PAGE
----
"[Adleman] dissects the feelings that have been a part of her since her mother's death with the precision and brutality of a poet and all the awful beauty of a perfectly performed major surgery...It's one of the most beautiful things you're likely to read."
“Sarah Adleman writes, “Time dictates we are always moving forward, even when grief dictates we stop.” Yet, in this collection, somehow it seems we’re at a standstill. As I read this stunning collection of essays, I moved backwards in time and into Adleman’s grief. Make no mistake—it broke my heart. But that’s the power in her writing—the essays are terrifying and tender and will break you, but you’ll work your way through it, as there’s no other way around it, and slowly you’ll put your heart back together, as Adleman reconciles the magnifying loss of her mother. Some moments you’ll swim in the sadness, other moments you’ll float from above, and in some you’ll see slivers of beauty. In the end, she writes, “I want to feel again and again and again.” And she does just that, all the while reminding you of what it means to be alive, even on the threshold of pain. I love this beautiful book.”
Liz Schied, author of The Shape of Blue
“To call Sarah Adleman’s memoir profound and beautiful would be a grossly inadequate attempt to describe a brilliant, deeply moving yet unflinchingly unsentimental exploration of grief I could never in my life have begun to imagine, at least not until now: a blended-genre collage of historical, scientific, autobiographical and deeply spiritual nonfiction, poetry and prose poetry, including the poetry written by Adleman’s wise, remarkable mother. This memoir asks some of the most difficult questions anyone can ask: How is acceptance and forgiveness even possible in the face of unspeakable cruelty and violence? How is it possible even to describe, much less to find the right metaphors for, unspeakable pain and grief? Yet through her most profound struggles, Adleman finds a way, taking us on long journeys by train, across snowy landscapes, even to sweat lodges and Tibet, making a deep dive into such a complex array of extended metaphors that she can finally bring herself, and us, to a kind of understanding and acceptance. Before now, I could not have imagined a more courageous, life-changing memoir than this, yet here it is, a loving tribute to Adleman’s long-grieving father and lost mother.”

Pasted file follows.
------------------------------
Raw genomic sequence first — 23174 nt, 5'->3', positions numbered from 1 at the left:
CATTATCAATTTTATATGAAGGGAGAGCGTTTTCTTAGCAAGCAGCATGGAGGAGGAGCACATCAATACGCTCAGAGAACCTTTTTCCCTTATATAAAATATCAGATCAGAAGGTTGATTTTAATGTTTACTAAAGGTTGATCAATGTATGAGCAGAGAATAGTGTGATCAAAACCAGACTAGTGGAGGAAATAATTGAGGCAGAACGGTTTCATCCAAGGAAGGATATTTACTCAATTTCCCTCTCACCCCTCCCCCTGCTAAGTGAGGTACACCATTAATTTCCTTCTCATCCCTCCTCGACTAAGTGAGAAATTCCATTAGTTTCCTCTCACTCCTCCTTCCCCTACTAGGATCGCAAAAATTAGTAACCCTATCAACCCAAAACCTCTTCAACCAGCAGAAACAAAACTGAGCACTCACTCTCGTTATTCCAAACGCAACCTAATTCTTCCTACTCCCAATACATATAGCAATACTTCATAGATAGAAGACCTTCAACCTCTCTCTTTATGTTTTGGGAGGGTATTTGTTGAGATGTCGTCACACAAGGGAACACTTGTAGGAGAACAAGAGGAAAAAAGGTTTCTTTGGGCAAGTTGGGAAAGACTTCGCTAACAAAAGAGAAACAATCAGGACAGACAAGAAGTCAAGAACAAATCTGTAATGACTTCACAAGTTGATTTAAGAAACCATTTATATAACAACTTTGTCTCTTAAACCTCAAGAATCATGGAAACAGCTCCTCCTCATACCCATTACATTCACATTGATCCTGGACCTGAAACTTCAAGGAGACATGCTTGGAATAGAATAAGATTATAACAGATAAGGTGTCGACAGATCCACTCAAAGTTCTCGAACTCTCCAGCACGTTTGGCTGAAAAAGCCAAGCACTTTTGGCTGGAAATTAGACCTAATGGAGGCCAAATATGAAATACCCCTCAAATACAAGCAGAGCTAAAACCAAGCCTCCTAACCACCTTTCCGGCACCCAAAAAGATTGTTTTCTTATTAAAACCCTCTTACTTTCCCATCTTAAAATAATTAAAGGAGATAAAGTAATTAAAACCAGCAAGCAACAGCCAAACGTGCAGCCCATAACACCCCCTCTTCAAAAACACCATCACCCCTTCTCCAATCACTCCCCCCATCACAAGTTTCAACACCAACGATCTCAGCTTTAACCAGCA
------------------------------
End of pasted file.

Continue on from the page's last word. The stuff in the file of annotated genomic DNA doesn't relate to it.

Lex Williford, author of Macauley’s Thumb and Superman on the Roof.
“In this memoir, Adleman manages to keep us engaged by nimbly encompassing several literary genres, experimental narrative devices, cultural references and mini-history lessons, but never forgetting its main goal: to be deeply personal, intimate and humane, which is what good memoirs should always be.”
José de Piérola, author of Fabulations and many others
“This is tragedy turned upside down into understanding. An astounding and moving book.”
Tom Russel, singer/songwriter/essayist/painter
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